QUESTIONcustomers just installed lime stone slabs and walls outside there newly constructed home.
there are many rust looking or brown muddy looking spots in various places. How do we remove this or is it something that will keep recurring. there is about 7000 sq ft of slabs walls and benches .
Please give me your suggestion, customer has spent over $150 ,000 of limestone in there back yard . there not happy seeing these stains
I look forward to your reply.
ANSWERANSWER - Limestone stone is a calcium carbonate sedimentary natural stone. It contains various minerals such as ferrous oxide that when subjected to excessive moisture can develop mineral stains.
Sometimes this is just minor staining that can occur. If the stone wasn't installed correctly and it is being subjected to excessive moisture it can develop excessive staining.
Some of these stains can be removed, but will return if they continue to be subjected to excessive moisture. You can experiment with different poultices to see if the stains can be removed. You should hire an experienced profession store restoration company to attempt to remove the stains.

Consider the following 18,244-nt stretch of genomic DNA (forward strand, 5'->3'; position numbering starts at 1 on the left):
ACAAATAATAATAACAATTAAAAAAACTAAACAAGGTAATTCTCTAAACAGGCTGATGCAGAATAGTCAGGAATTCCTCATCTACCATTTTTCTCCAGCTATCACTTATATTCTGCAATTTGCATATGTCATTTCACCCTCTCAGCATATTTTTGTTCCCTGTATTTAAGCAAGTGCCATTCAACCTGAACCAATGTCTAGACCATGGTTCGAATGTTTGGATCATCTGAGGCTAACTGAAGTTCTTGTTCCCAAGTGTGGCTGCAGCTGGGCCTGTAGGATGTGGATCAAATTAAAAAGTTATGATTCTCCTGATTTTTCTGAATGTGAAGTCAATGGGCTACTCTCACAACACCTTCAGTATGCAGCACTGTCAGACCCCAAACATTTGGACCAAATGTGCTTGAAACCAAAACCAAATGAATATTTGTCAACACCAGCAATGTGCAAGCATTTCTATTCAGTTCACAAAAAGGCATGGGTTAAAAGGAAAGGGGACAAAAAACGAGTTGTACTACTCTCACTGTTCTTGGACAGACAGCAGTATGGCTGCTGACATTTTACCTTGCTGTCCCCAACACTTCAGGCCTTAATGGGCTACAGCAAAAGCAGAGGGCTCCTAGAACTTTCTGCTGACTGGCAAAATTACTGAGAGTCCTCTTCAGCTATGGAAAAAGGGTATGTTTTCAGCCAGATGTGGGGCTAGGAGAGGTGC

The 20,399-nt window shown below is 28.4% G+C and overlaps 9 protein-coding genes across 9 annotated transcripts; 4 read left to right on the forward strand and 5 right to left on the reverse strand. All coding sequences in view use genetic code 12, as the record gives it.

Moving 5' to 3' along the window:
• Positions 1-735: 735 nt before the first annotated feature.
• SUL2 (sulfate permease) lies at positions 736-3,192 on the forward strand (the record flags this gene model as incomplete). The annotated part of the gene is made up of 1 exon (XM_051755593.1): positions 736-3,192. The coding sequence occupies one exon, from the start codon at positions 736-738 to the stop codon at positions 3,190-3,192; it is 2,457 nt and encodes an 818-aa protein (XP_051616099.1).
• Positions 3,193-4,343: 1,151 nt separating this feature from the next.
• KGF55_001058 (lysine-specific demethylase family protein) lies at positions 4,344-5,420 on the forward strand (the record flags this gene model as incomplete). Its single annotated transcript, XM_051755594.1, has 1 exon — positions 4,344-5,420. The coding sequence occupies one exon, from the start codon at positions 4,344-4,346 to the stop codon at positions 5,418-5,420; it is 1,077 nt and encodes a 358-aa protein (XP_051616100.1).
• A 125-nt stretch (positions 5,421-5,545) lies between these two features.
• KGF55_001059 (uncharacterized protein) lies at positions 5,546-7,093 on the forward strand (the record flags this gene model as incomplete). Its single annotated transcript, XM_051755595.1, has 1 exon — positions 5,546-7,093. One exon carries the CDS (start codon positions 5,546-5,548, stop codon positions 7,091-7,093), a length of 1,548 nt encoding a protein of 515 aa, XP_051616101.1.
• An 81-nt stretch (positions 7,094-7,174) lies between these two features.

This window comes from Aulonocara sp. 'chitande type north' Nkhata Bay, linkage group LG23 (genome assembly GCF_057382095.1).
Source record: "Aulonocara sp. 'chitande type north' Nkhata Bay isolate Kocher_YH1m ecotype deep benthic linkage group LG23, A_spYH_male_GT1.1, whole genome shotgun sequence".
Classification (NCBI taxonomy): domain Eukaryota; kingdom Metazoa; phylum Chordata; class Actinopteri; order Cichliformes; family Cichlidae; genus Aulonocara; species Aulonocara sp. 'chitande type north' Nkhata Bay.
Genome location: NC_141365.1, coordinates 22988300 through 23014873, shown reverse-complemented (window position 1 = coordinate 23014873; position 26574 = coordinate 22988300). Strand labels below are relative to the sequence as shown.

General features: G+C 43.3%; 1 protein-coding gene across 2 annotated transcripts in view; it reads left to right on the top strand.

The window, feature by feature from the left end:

Sealing the stone can help minimize the staining if the moisture is coming from the surface, but won't help if the source of the water is from below the stone.
2 thoughts on “How do you remove stains in Limestone in an Exterior Application?”
I recently resurfaced a French limestone balcony floor and sealed it with lithofin solvent based penetrative sealer. Because the stone has already had water damage, browning and spalling the underlying moisture keeps rising to the surface bringing along with it a residual haze of lime, salt and acrylic type residue. Any advise please
The problem likely is you are trying to treat the symptom of the problem rather than the problem.
We have been on a many cases like this. Chances are the problem is in the underlying assembly. Often the waterproofing is applied under the mortar bed and may not be sloped or may not be sloped adequately to a drain so it can evacuate. We always put the waterproofing on the sloped mortar bed that we then adhere the tile to.
Thus the underlying mortar bed becomes a reservoir of water that never dries. Thus the water migrates to the stone surface it precipitates the minerals it picked up along the way leaving the efflorescence staining and spalling.
An unconventional remediation that can work under certain circumstances, particularly if the stone is very low absorbing, is to cut out the grout joints to a 1/8″ width or wider. After cleaning and drying fill with a traffic grade ASTM C920 sealant. This in theory will make the joint watertight, (assume that is how the water is getting below the tile, and it will provide added movement joints to mitigate various movement stresses.